BOGOTA (Reuters) - Colombia’s President Juan Manuel Santos on Friday signaled he may run for re-election in 2014, but only if he can serve for just two more years, half the usual term, and change the rules for future heads of state.
Santos has refused to comment on his plans until the second half of 2013, but analysts say the tone of his appearances in recent months have smacked of a man already on the campaign trail.
“If I run for re-election, the next presidential mandate should be only for two years and, from then on, six years without re-election,” he said in the coastal city of Cartagena.
“We’d have to look at the constitutional implications,” he told a meeting of local mayors.
He did not explain why he wanted to change the amount of time a president can stay in office, or to end a president’s right to stand for re-election for one consecutive second term.
Both would require constitutional changes that would have to be approved by Congress, where Santos’ allies have a majority.
The 61-year-old must declare his candidacy six months before a May 2014 election, so around November, but weak poll numbers mean he probably needs to start gaining momentum now.
A poll by Invamer Gallup released in February showed Santos with 44 percent of support, the lowest since he took office in August 2010.
Santos won that vote by a landslide thanks in part to the support of his ex-boss, former President Alvaro Uribe, who is now the de-facto head of the opposition.
While Santos came to power promising to maintain Uribe’s tough stance against Marxist rebels, the former defense minister took the biggest gamble of his political career when he began peace talks in November with the Revolutionary Armed Forces of Colombia, known as FARC.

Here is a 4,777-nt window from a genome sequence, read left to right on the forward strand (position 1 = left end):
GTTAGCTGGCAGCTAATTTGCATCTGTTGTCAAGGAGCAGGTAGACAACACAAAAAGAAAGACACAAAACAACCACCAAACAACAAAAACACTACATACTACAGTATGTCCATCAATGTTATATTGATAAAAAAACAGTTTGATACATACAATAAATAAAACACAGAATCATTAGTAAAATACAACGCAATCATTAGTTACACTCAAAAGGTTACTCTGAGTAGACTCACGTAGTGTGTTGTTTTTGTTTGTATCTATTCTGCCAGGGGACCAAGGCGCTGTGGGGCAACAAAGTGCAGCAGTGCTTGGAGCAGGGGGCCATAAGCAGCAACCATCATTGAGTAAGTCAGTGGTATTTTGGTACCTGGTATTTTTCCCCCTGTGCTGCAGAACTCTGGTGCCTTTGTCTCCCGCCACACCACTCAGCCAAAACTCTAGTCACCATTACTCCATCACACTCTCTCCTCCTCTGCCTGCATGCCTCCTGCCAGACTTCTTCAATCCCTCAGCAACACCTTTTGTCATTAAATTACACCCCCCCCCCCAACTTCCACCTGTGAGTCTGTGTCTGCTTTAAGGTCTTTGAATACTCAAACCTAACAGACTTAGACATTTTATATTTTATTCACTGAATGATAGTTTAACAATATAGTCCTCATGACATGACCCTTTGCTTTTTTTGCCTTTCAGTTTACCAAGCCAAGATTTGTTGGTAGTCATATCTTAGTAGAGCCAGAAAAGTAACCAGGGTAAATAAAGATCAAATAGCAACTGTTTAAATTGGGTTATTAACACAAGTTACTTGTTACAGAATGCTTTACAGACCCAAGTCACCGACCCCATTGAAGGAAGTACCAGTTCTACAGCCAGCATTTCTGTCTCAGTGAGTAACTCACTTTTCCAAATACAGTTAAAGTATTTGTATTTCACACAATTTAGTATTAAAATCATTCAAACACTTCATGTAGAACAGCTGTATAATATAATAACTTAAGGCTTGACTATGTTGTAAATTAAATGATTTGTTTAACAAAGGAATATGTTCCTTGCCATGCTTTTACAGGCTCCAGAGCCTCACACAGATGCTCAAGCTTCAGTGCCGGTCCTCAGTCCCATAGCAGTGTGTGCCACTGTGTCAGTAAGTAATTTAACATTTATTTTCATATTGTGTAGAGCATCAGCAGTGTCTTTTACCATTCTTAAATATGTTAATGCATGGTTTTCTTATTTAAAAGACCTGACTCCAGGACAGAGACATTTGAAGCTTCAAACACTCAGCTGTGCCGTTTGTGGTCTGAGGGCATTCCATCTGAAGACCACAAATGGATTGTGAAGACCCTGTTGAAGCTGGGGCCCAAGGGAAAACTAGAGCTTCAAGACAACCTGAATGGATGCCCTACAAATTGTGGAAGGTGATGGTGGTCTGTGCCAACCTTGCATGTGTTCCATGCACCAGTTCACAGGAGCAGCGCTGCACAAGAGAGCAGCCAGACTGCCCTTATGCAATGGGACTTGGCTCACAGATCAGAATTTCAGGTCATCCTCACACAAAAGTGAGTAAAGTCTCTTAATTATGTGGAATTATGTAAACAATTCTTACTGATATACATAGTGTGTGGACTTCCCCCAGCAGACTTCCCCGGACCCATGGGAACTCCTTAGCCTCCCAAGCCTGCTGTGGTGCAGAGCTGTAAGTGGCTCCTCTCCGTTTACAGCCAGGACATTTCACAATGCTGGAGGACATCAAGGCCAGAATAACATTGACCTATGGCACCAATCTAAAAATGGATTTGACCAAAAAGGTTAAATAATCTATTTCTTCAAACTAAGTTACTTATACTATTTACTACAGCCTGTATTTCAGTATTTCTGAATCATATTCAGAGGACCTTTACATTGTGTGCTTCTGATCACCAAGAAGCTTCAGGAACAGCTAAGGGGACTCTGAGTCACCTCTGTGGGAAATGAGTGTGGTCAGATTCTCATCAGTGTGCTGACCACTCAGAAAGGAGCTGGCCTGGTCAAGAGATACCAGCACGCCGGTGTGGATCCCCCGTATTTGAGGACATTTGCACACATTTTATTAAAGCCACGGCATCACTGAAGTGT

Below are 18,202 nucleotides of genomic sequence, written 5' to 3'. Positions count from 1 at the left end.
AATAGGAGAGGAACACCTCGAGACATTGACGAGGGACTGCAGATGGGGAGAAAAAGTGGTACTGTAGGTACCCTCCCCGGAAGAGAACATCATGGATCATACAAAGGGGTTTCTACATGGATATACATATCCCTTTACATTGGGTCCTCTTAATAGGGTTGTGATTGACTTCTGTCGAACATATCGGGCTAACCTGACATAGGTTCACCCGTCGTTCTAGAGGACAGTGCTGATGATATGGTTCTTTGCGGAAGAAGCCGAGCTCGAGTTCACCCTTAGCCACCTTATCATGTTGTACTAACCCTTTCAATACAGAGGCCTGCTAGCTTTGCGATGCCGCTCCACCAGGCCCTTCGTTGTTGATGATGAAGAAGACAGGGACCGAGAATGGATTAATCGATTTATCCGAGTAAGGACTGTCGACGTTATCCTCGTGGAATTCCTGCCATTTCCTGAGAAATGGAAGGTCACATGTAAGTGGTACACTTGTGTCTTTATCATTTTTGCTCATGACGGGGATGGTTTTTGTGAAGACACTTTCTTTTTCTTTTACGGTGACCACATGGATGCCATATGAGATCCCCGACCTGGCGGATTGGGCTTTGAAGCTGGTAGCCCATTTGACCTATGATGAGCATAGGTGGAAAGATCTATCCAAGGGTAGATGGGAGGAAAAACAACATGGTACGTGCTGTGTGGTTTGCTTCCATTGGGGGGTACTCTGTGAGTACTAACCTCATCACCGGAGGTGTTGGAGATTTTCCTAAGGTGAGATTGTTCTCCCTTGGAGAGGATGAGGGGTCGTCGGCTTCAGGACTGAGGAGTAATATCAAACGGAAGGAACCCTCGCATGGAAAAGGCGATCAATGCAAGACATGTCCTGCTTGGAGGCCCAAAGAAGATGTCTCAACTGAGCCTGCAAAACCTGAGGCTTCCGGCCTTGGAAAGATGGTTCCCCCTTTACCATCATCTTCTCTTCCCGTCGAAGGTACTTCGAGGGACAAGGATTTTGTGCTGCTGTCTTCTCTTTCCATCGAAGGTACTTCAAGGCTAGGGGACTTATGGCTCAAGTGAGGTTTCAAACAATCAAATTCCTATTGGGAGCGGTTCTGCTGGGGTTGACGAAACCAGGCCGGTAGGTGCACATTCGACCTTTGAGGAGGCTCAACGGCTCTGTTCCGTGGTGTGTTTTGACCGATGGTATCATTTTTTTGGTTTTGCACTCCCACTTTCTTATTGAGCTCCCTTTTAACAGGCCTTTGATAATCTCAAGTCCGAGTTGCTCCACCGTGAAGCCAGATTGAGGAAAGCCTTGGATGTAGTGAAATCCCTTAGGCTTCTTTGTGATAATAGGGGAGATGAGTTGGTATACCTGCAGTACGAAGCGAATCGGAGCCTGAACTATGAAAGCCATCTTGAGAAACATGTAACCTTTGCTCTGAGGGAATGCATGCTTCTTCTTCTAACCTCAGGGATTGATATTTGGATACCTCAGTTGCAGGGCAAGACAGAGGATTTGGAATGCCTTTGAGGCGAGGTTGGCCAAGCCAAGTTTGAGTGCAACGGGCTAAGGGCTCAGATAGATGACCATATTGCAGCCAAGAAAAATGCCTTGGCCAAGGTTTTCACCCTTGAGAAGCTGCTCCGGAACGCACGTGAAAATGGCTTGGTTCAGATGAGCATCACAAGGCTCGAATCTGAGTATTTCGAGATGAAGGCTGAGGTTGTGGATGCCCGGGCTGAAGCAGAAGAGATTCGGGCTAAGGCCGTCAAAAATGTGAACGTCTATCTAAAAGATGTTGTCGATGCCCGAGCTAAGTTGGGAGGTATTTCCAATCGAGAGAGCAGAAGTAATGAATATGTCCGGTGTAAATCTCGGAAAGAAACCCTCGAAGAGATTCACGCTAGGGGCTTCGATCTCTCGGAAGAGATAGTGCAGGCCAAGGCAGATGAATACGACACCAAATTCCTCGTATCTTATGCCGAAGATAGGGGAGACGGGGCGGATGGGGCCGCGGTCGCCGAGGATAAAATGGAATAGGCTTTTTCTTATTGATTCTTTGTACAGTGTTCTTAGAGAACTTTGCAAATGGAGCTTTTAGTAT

The biggest risk for Santos are these on-going negotiations to put an end to five decades of bloody war, which Santos wants completed this year.
The last attempt to negotiate an end to the war in 1999-2002 ended in shambles, but the FARC has been weakened after a decade-long U.S.-backed government offensive that has killed some top rebel leaders and pushed the group to remote areas.
If peace talks succeed this time, Santos’s re-election would be all but clinched.
A peace agreement could let the FARC participate in the election too, for the first time since the Marxist rebels took up arms in 1964.
Opponents will try to capitalize on whatever comes out of the peace talks currently underway in Cuba, the slowing economy and social problems such as poverty.
The main challenger next year will likely be an ally of Uribe, who is still popular for his blows against leftist rebel groups that made the Andean nation much safer. He is increasingly critical of Santos.
Reporting by Eduardo Garcia; Editing by Andrew Heavens